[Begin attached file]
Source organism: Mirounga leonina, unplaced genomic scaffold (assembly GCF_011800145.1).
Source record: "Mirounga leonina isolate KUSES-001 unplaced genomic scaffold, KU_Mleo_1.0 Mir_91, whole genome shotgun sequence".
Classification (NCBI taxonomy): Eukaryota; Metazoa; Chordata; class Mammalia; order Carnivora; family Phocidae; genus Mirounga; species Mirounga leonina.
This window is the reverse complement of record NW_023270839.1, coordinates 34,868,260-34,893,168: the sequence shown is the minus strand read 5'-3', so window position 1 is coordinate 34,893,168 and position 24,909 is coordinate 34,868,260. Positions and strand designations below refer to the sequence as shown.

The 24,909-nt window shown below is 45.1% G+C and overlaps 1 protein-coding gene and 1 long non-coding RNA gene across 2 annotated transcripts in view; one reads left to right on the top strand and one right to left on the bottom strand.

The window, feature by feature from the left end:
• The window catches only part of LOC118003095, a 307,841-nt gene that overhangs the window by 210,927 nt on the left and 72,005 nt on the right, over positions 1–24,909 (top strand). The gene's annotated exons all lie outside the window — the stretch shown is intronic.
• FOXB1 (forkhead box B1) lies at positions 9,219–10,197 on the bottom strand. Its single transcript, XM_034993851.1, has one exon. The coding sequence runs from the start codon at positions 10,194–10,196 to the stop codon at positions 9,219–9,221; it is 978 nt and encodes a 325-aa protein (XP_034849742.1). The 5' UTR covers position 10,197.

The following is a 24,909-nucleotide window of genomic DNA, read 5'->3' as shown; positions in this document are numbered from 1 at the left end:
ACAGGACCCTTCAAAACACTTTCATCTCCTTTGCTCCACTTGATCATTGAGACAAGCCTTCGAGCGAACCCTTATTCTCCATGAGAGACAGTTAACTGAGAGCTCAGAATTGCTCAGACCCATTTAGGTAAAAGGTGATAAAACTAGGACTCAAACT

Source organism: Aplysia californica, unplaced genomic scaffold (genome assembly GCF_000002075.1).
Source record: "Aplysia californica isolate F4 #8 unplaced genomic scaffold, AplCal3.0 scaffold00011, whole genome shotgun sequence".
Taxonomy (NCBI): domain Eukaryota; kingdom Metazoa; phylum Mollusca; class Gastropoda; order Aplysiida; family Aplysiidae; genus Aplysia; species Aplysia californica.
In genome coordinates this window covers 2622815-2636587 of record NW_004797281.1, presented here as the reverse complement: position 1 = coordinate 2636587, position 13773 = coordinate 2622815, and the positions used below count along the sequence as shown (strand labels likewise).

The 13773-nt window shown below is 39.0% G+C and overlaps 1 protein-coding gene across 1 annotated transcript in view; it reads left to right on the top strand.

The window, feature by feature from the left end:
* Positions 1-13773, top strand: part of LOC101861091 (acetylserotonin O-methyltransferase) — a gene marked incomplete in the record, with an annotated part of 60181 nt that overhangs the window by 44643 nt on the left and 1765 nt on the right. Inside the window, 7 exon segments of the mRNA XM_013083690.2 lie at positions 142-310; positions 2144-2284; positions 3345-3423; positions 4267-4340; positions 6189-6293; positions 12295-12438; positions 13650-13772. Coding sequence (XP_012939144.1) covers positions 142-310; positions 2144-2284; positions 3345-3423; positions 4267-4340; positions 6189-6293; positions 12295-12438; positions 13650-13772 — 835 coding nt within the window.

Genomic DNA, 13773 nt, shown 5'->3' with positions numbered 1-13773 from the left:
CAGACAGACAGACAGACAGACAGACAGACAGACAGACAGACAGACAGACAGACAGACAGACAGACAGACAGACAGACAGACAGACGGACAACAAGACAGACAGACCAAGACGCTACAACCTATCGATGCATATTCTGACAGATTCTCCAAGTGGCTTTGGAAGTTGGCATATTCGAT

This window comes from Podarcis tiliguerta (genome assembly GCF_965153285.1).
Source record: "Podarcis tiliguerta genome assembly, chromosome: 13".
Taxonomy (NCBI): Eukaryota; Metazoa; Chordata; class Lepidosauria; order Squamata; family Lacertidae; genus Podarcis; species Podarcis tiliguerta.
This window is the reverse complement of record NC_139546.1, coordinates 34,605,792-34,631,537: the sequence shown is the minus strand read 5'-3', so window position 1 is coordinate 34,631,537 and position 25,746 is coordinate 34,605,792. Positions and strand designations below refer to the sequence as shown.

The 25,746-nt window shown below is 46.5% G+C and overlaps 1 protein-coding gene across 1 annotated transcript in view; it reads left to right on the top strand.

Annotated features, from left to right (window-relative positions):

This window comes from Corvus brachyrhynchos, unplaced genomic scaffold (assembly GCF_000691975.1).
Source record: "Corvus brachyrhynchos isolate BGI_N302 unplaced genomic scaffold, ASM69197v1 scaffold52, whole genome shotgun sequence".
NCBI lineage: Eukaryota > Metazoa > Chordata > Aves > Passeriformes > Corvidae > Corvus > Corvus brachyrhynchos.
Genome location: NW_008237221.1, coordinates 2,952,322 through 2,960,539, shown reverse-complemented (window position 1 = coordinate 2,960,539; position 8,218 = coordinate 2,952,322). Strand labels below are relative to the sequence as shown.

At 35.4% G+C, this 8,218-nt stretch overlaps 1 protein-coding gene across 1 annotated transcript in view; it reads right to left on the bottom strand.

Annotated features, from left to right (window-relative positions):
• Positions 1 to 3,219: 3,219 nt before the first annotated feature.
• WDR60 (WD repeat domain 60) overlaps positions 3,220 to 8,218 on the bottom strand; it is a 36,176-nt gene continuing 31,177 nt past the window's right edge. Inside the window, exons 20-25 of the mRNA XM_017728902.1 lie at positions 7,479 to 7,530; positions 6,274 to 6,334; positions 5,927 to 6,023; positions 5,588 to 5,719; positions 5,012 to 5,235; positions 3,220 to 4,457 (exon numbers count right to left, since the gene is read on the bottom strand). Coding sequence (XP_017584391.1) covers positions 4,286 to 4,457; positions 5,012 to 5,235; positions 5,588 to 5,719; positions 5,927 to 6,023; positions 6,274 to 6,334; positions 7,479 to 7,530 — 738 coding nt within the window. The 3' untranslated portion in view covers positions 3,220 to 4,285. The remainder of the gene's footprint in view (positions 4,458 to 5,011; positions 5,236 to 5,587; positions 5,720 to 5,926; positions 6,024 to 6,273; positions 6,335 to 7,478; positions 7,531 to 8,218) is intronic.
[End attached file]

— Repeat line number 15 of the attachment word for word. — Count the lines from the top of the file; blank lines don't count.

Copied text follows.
The 13773-nt window shown below is 39.0% G+C and overlaps 1 protein-coding gene across 1 annotated transcript in view; it reads left to right on the top strand.